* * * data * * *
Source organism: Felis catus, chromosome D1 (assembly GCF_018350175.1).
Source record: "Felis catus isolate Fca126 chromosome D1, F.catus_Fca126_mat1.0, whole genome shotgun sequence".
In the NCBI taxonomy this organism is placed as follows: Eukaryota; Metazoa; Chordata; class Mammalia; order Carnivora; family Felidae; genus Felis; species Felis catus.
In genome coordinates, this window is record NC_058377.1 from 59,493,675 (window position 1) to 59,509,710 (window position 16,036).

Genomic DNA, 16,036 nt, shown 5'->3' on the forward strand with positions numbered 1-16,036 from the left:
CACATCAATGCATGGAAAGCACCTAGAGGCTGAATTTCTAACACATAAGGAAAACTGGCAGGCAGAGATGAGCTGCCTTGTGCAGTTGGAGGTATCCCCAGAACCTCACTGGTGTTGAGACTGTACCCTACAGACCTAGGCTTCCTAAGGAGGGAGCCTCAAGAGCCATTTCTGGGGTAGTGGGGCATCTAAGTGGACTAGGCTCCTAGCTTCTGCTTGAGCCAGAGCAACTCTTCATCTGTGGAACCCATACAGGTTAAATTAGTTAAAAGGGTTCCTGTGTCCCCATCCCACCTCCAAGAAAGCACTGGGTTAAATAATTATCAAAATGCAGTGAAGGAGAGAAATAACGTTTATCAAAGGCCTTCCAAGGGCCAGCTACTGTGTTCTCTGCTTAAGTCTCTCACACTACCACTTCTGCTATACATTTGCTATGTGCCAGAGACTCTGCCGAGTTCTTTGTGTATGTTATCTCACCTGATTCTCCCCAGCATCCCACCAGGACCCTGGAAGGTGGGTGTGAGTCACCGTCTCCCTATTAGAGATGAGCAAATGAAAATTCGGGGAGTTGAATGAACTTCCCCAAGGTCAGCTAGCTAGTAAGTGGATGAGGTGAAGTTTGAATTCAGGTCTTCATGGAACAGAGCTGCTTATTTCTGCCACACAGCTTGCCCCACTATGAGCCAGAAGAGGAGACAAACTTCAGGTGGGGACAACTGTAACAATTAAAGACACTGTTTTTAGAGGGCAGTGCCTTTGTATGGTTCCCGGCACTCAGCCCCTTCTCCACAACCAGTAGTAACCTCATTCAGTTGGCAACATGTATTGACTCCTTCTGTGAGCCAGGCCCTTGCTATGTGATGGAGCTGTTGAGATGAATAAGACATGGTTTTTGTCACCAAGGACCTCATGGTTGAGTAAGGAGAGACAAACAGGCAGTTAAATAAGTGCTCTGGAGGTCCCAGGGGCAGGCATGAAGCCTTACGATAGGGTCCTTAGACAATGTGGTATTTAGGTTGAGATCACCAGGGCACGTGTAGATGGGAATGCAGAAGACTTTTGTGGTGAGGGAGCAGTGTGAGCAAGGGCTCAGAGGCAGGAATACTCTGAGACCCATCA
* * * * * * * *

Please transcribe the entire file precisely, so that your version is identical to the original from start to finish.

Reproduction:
Source organism: Felis catus, chromosome D1 (assembly GCF_018350175.1).
Source record: "Felis catus isolate Fca126 chromosome D1, F.catus_Fca126_mat1.0, whole genome shotgun sequence".
In the NCBI taxonomy this organism is placed as follows: Eukaryota; Metazoa; Chordata; class Mammalia; order Carnivora; family Felidae; genus Felis; species Felis catus.
In genome coordinates, this window is record NC_058377.1 from 59,493,675 (window position 1) to 59,509,710 (window position 16,036).

Genomic DNA, 16,036 nt, shown 5'->3' on the forward strand with positions numbered 1-16,036 from the left:
CACATCAATGCATGGAAAGCACCTAGAGGCTGAATTTCTAACACATAAGGAAAACTGGCAGGCAGAGATGAGCTGCCTTGTGCAGTTGGAGGTATCCCCAGAACCTCACTGGTGTTGAGACTGTACCCTACAGACCTAGGCTTCCTAAGGAGGGAGCCTCAAGAGCCATTTCTGGGGTAGTGGGGCATCTAAGTGGACTAGGCTCCTAGCTTCTGCTTGAGCCAGAGCAACTCTTCATCTGTGGAACCCATACAGGTTAAATTAGTTAAAAGGGTTCCTGTGTCCCCATCCCACCTCCAAGAAAGCACTGGGTTAAATAATTATCAAAATGCAGTGAAGGAGAGAAATAACGTTTATCAAAGGCCTTCCAAGGGCCAGCTACTGTGTTCTCTGCTTAAGTCTCTCACACTACCACTTCTGCTATACATTTGCTATGTGCCAGAGACTCTGCCGAGTTCTTTGTGTATGTTATCTCACCTGATTCTCCCCAGCATCCCACCAGGACCCTGGAAGGTGGGTGTGAGTCACCGTCTCCCTATTAGAGATGAGCAAATGAAAATTCGGGGAGTTGAATGAACTTCCCCAAGGTCAGCTAGCTAGTAAGTGGATGAGGTGAAGTTTGAATTCAGGTCTTCATGGAACAGAGCTGCTTATTTCTGCCACACAGCTTGCCCCACTATGAGCCAGAAGAGGAGACAAACTTCAGGTGGGGACAACTGTAACAATTAAAGACACTGTTTTTAGAGGGCAGTGCCTTTGTATGGTTCCCGGCACTCAGCCCCTTCTCCACAACCAGTAGTAACCTCATTCAGTTGGCAACATGTATTGACTCCTTCTGTGAGCCAGGCCCTTGCTATGTGATGGAGCTGTTGAGATGAATAAGACATGGTTTTTGTCACCAAGGACCTCATGGTTGAGTAAGGAGAGACAAACAGGCAGTTAAATAAGTGCTCTGGAGGTCCCAGGGGCAGGCATGAAGCCTTACGATAGGGTCCTTAGACAATGTGGTATTTAGGTTGAGATCACCAGGGCACGTGTAGATGGGAATGCAGAAGACTTTTGTGGTGAGGGAGCAGTGTGAGCAAGGGCTCAGAGGCAGGAATACTCTGAGACCCATCA